Alas
Absolute Purity

Oh dear. It appears that I am going to very unpopular. Why? You ask. Well it seems that I am not going to follow the bleating herd by showering this famed Erik Rutan project with vast amounts of praise. Instead I am going to give my honest opinion of this album, with the hope that readers will understand that reviews are just that: opinion, so don’t let this review put you off buying this album. That is unless you expect it to be similar to Rutan’s other musical outlets. This is not Morbid Angel, Ripping Corpse or Hate Eternal – not even close, other than the fact there is guitars, drums and a bass.

Much like fellow guitarist extrordinaire Tchort with Green Carnation, Erik Rutan felt it necessary to explore his softer, more experimental side by gathering some fairly obscure, yet talented musicians: Drummer Howard Davis, and bassist Scott Hornick. He then went out to the School of Beautiful Goth Singers and grabbed the first available emotionally laden siren he saw and formed Alas (honestly, there must be a whole building full of these full-breasted, somber looking lasses just waiting to be pulled into some Goth metal project). Unfortunately, Rutan should stick to what he does best – brutal death metal, as this 10 dirge trip into the melancholy really doesn’t impress me, even if it does contain some top notch musicianship.

The pivotal ingredient of gothic metal is its ability to draw out emotion from the listener, via rending riffs and mixing beautiful elements with some darker hues to create a dual tapestry of musical styles. They have to mix correctly; otherwise it sounds like stuff just thrown together in an attempt to try to be atmospheric. And that is exactly what happens to Alas. Take into account some incredible twisted mildly melodic death metal song structures, that in their own right could be a decent album itself. Then add what kind of vocals do you think would suite this music-growl? Scream? For Rutan it’s neither. He went with the alto chanteuse Martina Hornbacher Astner (ex-Therion). It is a real shame as she does croon forth some highly mesmerizing notes, but it just doesn’t fit the rest of the material, and as a result it seems like an afterthought to the music. While Rutan and co. delve into some pristine driving Floridian-inspired riffing, she is belting out “Loss of a Life so dear to me, I bleed with every breath” (from “Loss of a Life”). It just doesn’t mix well at all.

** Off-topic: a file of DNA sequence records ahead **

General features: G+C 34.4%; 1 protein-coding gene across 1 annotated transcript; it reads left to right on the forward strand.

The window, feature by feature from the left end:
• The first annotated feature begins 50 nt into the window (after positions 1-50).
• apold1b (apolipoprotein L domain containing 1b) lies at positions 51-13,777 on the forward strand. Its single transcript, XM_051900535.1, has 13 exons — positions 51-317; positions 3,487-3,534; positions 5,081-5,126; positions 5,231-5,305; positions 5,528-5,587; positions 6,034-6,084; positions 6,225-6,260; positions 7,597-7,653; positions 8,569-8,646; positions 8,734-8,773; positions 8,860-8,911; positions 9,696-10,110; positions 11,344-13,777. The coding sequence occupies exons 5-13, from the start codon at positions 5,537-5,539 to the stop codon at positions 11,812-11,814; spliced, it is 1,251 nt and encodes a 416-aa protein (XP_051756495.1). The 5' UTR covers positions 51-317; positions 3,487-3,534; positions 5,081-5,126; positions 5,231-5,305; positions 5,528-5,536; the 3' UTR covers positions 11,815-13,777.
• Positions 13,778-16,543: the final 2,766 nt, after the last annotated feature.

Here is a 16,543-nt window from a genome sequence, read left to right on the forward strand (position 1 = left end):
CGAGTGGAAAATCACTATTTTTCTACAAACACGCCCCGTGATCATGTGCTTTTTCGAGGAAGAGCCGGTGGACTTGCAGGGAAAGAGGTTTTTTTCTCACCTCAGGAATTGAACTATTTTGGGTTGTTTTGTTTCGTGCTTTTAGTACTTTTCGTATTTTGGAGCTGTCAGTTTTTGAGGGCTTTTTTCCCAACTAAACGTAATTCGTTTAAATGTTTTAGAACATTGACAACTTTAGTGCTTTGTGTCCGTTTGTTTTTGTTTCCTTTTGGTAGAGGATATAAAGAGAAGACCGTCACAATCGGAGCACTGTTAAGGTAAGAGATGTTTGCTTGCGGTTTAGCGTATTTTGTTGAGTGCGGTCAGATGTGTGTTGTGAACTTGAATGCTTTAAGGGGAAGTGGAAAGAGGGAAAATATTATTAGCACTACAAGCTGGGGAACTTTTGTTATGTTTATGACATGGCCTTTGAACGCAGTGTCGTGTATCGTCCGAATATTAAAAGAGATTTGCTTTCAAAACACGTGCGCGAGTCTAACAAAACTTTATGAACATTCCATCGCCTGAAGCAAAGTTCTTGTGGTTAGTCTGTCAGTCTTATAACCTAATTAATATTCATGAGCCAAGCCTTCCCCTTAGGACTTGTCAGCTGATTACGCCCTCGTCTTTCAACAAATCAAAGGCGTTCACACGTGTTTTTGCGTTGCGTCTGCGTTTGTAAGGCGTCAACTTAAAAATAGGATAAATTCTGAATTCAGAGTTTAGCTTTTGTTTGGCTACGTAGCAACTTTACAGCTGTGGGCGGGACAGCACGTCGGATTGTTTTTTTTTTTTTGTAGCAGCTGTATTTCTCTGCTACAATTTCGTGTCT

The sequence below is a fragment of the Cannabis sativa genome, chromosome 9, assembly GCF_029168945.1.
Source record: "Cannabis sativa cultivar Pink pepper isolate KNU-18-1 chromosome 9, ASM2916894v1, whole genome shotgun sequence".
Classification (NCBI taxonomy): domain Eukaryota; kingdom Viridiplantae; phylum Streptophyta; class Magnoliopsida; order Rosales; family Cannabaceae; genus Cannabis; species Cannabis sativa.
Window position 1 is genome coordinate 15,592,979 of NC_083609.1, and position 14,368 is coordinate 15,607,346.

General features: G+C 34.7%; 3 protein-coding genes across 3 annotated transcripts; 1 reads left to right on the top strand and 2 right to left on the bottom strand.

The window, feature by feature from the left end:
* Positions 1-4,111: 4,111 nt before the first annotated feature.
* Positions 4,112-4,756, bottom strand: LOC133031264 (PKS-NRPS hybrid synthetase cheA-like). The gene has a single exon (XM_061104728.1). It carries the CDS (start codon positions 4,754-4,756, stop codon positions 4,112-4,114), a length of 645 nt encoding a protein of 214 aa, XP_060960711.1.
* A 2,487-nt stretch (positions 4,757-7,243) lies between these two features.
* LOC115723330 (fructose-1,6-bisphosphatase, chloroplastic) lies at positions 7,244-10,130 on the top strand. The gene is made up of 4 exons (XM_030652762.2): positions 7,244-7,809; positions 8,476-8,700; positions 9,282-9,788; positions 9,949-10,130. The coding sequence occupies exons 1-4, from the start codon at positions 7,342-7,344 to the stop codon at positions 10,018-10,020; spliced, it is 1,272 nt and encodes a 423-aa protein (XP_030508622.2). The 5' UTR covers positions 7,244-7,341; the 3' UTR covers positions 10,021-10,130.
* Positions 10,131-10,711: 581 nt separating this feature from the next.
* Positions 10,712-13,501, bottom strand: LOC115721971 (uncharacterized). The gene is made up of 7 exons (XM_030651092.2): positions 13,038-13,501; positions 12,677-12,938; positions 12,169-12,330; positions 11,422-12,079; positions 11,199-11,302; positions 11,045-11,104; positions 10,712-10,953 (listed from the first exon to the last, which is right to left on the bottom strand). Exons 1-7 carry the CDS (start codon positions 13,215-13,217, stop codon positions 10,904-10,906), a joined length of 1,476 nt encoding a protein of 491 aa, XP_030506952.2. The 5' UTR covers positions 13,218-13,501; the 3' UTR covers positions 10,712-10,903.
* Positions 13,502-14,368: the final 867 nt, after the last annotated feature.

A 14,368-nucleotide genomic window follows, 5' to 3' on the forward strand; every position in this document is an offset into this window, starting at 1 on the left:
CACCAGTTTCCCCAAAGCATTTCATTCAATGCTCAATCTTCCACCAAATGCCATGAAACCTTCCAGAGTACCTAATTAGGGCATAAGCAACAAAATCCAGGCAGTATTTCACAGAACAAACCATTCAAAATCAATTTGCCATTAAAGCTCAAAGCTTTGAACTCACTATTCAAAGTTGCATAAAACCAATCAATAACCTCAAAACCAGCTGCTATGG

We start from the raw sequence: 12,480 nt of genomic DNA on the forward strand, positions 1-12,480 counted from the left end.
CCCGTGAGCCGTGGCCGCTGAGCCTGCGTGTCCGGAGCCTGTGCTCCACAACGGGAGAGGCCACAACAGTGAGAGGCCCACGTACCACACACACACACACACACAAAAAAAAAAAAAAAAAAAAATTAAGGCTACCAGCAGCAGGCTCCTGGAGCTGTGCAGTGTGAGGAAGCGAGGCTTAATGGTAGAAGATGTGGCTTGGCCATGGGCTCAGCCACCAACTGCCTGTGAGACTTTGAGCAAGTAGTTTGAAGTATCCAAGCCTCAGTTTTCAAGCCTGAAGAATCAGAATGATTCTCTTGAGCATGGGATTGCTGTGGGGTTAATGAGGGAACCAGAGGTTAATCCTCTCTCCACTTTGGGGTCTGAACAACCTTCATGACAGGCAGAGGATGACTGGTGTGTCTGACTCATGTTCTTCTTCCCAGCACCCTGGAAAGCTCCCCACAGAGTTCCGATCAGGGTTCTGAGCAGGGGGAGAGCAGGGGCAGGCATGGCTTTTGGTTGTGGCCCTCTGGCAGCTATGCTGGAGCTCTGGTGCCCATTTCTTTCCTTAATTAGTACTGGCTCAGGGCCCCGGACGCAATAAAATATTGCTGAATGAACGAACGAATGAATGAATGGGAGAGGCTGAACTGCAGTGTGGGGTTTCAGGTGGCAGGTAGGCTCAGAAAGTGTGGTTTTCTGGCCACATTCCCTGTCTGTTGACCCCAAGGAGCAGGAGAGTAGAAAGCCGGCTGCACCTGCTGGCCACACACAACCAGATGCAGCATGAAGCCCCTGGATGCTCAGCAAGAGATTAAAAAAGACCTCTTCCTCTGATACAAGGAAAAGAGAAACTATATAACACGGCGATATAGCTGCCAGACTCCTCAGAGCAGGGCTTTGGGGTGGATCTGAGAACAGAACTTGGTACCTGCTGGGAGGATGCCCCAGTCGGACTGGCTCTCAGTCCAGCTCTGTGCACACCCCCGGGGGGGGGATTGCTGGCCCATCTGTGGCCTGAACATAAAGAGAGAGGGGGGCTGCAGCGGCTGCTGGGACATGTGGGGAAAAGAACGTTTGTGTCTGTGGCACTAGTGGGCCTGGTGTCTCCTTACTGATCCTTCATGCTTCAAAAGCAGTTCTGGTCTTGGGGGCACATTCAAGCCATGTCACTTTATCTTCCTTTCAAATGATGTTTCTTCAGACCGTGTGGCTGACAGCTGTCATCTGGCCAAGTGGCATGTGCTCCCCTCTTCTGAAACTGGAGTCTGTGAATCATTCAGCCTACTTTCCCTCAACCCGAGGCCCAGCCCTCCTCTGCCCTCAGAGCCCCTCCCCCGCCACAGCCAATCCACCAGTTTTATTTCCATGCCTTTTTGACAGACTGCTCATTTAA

This is by no means a rip on the talent in this band; it’s just that the talent was incredibly misplaced. Ms. Astner would have been far better suited to leading an outfit like Pale Forest or the Gathering instead of being expected to bring some beauty to a beast that should have clearly stayed a beast. As a result of the unwise mix, the album comes of as a couple of things: 1) entirely too artsy and pompous. Giving this kind of music this kind of singer is like putting a Monet up in a trailer. It’s as if Rutan felt his music was “too good” for regular death metal vocals. 2) Disjointed. It’s like two separate albums playing at the same time, trying to compete for the listener’s attention. As a result it becomes too much to appreciate the driving riffs, while absorbing the somber mood conveyed by the vocals and keyboards. There is no denying the guitar ability of Rutan. Take “Surmounting the Masses,” a superb display of fret-shredding time changes with a killer mid-section and solo that falls flat because of the direction forced by the vocals. It’s not bad, but maybe it’s wrong. On the other side of the coin, when the band does bring the music to the same level of the mood-inducing vocals, like the acoustic segments of “The Enchanted,” it works, and has the desired atmosphere.
I can see what Rutan wanted to accomplish with this release but it fails not due to lack of talent – there’s talent abound here – but due to a forced fusing of elements that mix like oil and water. They go together but remain distinctly separate. For those looking for how this style is done right. Ask Tchort.

[Visit the band's website]
Written by Erik T
June 19th, 2001

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